and see who wins.


The mudslides would win.
 
2014-07-11 01:13:25 AM  

ladyfortuna: ginandbacon: Ooops, I meant AK up there...

I was wondering ^_^


LOL hey, it's like 4 hours past my regular bedtime!
 
2014-07-11 01:25:16 AM  

ginandbacon: ladyfortuna: ginandbacon: Ooops, I meant AK up there...

I was wondering ^_^

LOL hey, it's like 4 hours past my regular bedtime!


What is a 'bedtime'?

/slept two hours when most people are just winding down
//likely up most of the night now, curse it all
 
2014-07-11 02:29:39 AM  

Deep Contact: Like to have the super volcano blow in the winter the same time there is a polar vortex
and see who wins.


Combo victory, USA loses.
 
2014-07-11 10:01:59 AM  

ginandbacon: ikanreed: ginandbacon: Um...not to poo poo climate change or anything but I am fairly certain we know how to build roads that can survive that kind of heat.

But can you build them to handle entire months of being 0F too?  With frequent freeze/thaw cycles in spring?  And with a design that minimizes disruption to the natural wild-lands surrounding them?

80F temps happen in Yellowstone about once a year, and aren't a primary concern.

0 to 80 degrees Fahrenheit. Yeah, that's really extreme weather.


Ugh you're missing the second point.  Our national parks don't tend to have large-shoulder, solid foundation roads that are repaved often.  That's a recipe for ecological disruption.
 
2014-07-11 10:20:59 AM  

ikanreed: ginandbacon: ikanreed: ginandbacon: Um...not to poo poo climate change or anything but I am fairly certain we know how to build roads that can survive that kind of heat.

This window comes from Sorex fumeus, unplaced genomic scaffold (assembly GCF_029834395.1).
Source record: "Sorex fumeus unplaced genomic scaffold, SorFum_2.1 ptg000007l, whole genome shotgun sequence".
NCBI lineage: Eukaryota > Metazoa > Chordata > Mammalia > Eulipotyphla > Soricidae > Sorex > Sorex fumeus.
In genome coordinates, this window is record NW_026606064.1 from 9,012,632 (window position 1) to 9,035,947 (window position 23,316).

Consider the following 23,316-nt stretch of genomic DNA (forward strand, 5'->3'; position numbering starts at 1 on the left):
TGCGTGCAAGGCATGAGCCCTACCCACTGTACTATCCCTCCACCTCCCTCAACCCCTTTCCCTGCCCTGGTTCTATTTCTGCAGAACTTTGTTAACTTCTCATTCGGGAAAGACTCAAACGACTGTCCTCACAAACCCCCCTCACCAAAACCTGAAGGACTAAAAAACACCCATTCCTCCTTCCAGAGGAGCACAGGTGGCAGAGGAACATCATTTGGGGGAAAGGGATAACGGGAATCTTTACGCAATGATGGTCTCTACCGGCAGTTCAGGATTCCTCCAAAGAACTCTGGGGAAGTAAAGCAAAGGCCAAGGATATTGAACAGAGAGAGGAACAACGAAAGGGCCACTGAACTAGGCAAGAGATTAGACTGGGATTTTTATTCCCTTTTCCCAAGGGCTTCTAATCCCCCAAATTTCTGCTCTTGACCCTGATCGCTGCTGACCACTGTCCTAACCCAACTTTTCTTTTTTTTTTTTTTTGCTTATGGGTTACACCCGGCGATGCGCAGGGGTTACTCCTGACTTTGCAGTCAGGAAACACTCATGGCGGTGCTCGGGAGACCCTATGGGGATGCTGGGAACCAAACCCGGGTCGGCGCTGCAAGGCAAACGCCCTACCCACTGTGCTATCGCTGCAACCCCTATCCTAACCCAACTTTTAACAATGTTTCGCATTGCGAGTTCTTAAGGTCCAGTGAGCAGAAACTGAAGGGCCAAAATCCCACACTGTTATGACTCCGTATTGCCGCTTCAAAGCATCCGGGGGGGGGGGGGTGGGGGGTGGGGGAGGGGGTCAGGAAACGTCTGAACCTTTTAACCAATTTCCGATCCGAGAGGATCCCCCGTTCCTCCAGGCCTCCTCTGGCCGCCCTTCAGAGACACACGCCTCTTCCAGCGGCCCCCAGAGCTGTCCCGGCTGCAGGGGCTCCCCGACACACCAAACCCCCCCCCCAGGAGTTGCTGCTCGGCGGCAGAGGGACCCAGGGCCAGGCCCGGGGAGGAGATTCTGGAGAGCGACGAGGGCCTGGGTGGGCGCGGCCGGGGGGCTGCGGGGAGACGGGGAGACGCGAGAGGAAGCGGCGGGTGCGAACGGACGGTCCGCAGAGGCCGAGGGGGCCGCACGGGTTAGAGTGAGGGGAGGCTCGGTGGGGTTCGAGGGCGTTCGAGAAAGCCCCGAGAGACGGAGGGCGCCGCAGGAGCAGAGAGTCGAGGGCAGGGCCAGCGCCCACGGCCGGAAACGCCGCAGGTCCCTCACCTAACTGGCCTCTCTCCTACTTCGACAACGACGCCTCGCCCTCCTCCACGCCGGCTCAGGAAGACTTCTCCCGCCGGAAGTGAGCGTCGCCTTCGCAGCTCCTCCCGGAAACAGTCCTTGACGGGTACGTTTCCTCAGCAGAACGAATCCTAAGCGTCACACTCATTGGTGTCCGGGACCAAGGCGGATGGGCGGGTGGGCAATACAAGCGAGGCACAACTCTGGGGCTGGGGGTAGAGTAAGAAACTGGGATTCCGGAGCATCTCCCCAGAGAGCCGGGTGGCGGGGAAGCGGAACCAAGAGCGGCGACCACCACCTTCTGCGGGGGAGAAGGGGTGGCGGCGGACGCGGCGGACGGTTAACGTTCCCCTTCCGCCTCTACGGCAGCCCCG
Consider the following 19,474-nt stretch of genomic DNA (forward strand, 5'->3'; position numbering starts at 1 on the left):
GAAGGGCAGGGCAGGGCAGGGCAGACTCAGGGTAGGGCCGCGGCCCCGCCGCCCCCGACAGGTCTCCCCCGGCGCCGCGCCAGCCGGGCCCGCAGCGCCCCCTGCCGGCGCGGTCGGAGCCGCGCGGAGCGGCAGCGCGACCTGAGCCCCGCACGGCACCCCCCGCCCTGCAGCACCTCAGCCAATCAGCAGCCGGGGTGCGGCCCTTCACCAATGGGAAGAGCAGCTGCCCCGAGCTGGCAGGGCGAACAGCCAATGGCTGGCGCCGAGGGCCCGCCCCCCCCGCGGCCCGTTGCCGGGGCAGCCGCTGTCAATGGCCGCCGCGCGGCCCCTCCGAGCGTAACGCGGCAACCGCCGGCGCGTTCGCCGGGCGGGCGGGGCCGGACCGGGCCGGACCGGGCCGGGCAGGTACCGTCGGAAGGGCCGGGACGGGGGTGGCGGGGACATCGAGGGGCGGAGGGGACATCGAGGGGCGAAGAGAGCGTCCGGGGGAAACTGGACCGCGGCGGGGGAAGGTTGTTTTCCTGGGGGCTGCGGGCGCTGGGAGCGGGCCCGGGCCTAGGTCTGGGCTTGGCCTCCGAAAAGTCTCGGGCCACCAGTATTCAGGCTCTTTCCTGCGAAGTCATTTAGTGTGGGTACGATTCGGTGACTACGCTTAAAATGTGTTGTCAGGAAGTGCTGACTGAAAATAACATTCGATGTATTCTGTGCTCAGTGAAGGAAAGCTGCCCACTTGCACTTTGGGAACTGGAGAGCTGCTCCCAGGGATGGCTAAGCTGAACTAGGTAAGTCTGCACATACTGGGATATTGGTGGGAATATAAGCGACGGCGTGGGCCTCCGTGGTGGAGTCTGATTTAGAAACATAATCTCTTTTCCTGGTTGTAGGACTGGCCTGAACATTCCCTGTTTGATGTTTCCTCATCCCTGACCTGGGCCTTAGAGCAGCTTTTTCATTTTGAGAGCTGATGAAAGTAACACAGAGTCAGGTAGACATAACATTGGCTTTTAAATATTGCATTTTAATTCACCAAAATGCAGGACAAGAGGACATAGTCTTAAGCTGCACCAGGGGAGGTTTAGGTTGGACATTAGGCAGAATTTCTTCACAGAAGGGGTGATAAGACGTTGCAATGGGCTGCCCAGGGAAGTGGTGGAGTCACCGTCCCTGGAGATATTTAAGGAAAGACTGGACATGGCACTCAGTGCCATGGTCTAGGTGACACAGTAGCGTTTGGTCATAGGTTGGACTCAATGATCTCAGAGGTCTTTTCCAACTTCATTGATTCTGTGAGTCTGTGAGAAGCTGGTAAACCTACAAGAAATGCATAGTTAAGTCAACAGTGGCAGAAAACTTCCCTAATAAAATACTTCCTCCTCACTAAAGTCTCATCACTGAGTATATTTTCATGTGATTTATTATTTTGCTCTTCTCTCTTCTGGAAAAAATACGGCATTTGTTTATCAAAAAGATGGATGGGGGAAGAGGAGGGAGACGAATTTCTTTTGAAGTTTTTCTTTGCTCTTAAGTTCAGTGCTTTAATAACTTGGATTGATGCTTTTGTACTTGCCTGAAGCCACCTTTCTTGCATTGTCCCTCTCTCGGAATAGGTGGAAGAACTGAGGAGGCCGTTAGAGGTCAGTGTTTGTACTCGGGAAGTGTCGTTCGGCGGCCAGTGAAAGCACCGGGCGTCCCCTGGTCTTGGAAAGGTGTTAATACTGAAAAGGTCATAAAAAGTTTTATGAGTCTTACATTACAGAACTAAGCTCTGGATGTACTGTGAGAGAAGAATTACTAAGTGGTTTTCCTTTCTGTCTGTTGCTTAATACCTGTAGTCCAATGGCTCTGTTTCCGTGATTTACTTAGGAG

But can you build them to handle entire months of being 0F too?  With frequent freeze/thaw cycles in spring?  And with a design that minimizes disruption to the natural wild-lands surrounding them?

80F temps happen in Yellowstone about once a year, and aren't a primary concern.

0 to 80 degrees Fahrenheit. Yeah, that's really extreme weather.

Ugh you're missing the second point.  Our national parks don't tend to have large-shoulder, solid foundation roads that are repaved often.  That's a recipe for ecological disruption.


And yet we have roads in all of our national parks. So what's different here? Not weather as you stated. And not special ecological conditions as you also stated.

And don't ugh me.
 
2014-07-11 10:24:09 AM  

ikanreed: Our national parks don't tend to have large-shoulder, solid foundation roads that are repaved often.


Yeah, it is not the weather that really is the limiting factor on these roads, it is the inferior road base.  Most roads are designed with very strong aggregate bases and subbases.  Most of these park roads are designed with whatever is under the road to start with.  Especially in Yellowstone where the roads are either covered with 4 feet of snow or tourist.  There is really no time for major road reconstruction here.
 
2014-07-11 10:27:55 AM  

ginandbacon: So what's different here?


Most of Yellowstone's roads are closed for about 5 months of the year during winter (yes, closed to construction as well).  Most other park roads are open year around so they actually have more time to keep them in decent shape.
 
2014-07-11 10:33:44 AM  

HeadLever: ginandbacon: So what's different here?

Most of Yellowstone's roads are closed for about 5 months of the year during winter (yes, closed to construction as well).  Most other park roads are open year around so they actually have more time to keep them in decent shape.


So it's a management problem.
 
2014-07-11 10:41:38 AM  

ginandbacon: So it's a management problem.


Mostly.  Designing a road to withstand temps of -40 to 90 degrees F is not that difficult.    Scheduling this work to happen and paying for this to be done the right way is a nightmare.
 
2014-07-11 12:33:45 PM  

radarlove: Deep Contact: Like to have the super volcano blow in the winter the same time there is a polar vortex
and see who wins.

The mudslides would win.


You think it would be landslide victory?